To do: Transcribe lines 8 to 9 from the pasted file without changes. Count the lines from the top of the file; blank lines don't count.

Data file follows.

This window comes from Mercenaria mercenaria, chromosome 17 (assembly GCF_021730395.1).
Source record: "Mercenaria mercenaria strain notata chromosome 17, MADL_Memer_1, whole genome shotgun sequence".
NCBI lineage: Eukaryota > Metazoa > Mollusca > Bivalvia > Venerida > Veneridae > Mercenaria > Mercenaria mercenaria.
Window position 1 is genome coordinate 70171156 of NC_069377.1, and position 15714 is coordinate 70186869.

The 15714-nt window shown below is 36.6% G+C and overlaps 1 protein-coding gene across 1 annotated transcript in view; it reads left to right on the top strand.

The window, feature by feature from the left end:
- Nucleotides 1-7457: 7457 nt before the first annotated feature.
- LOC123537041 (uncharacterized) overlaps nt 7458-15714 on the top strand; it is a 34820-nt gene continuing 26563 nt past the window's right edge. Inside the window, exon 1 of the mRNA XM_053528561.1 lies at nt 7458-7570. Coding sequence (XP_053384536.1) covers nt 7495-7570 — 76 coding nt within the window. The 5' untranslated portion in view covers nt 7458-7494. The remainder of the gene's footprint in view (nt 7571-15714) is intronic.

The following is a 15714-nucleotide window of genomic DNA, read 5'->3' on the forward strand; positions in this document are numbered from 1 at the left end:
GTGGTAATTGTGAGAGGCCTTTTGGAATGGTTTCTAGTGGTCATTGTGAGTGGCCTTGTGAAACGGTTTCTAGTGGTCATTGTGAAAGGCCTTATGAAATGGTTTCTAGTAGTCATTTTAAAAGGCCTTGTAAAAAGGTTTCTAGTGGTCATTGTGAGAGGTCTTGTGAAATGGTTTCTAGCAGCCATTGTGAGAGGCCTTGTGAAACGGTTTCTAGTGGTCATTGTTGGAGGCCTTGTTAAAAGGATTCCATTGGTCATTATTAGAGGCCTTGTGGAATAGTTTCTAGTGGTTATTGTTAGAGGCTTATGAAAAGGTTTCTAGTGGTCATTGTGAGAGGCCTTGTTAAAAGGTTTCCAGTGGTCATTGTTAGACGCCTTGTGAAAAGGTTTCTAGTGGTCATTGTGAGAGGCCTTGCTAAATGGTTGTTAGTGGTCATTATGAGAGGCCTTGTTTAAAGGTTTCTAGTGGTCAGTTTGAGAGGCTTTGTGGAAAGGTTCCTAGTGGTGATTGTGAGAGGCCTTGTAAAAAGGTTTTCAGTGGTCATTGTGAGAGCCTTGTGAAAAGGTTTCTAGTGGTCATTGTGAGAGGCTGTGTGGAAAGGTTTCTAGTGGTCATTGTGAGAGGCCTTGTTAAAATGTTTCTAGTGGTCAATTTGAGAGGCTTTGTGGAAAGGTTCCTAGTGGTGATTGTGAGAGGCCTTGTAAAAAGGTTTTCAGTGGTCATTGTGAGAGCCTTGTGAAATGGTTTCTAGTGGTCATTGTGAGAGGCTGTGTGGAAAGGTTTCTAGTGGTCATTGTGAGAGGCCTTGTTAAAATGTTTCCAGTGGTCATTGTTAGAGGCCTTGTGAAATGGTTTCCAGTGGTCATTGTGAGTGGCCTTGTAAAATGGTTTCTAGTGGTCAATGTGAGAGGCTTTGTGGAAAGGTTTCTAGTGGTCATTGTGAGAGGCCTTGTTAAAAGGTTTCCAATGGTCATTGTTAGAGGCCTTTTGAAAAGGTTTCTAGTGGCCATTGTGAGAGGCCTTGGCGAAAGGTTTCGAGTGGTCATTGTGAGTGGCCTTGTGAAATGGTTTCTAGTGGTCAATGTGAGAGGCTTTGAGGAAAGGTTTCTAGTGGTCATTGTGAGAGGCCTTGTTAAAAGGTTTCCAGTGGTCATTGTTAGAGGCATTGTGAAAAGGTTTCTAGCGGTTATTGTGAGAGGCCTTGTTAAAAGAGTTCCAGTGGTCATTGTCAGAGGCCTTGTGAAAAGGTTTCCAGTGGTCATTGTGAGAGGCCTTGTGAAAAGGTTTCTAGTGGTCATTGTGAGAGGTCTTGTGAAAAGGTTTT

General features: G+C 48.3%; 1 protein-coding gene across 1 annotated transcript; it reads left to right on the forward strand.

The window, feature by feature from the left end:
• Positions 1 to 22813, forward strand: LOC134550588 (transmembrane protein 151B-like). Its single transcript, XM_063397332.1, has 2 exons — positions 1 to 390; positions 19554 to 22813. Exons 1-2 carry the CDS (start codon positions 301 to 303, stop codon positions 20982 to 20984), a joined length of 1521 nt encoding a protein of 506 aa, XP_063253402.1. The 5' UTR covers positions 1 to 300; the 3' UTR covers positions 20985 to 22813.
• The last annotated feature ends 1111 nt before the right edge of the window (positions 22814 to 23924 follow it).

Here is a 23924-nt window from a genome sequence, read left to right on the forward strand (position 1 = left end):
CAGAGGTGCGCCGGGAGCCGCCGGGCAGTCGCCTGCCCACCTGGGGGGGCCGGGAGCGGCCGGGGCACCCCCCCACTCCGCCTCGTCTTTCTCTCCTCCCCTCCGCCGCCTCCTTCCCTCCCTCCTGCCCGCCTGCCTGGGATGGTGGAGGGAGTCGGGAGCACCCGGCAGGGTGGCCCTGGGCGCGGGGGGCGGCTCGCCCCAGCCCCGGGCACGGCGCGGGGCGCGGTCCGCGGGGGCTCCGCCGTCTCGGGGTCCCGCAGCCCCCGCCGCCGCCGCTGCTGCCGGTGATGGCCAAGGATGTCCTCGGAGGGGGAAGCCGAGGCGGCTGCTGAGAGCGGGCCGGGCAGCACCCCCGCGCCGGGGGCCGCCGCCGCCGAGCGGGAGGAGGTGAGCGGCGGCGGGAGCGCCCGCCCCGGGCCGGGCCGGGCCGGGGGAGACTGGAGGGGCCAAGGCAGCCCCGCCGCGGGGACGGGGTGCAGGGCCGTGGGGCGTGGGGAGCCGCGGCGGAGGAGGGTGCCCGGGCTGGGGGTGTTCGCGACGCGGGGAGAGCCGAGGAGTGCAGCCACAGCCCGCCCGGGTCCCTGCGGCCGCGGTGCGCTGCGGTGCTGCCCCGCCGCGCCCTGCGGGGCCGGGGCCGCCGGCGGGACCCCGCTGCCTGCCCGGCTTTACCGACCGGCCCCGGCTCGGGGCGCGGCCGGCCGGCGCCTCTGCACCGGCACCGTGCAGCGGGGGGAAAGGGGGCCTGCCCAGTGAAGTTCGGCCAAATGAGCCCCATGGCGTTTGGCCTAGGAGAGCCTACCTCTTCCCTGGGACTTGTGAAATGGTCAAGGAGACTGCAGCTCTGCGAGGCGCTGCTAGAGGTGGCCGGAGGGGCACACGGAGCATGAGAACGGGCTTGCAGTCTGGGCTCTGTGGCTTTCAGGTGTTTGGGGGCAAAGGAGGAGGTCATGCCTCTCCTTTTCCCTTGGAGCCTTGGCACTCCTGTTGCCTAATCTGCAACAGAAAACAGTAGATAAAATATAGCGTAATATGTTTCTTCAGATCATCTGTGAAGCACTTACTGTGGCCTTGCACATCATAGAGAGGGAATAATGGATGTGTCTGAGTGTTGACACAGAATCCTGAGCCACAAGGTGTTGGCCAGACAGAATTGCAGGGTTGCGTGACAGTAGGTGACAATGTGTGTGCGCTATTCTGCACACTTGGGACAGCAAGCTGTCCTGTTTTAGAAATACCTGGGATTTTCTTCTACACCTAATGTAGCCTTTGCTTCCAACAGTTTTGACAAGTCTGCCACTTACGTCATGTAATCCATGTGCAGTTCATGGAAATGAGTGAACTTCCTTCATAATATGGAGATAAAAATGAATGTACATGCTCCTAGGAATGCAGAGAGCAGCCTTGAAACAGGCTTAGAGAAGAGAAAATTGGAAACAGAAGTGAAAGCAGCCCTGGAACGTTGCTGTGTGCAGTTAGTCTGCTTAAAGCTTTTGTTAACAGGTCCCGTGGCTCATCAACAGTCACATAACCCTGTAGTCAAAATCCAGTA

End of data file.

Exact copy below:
- LOC123537041 (uncharacterized) overlaps nt 7458-15714 on the top strand; it is a 34820-nt gene continuing 26563 nt past the window's right edge. Inside the window, exon 1 of the mRNA XM_053528561.1 lies at nt 7458-7570. Coding sequence (XP_053384536.1) covers nt 7495-7570 — 76 coding nt within the window. The 5' untranslated portion in view covers nt 7458-7494. The remainder of the gene's footprint in view (nt 7571-15714) is intronic.

The following is a 15714-nucleotide window of genomic DNA, read 5'->3' on the forward strand; positions in this document are numbered from 1 at the left end: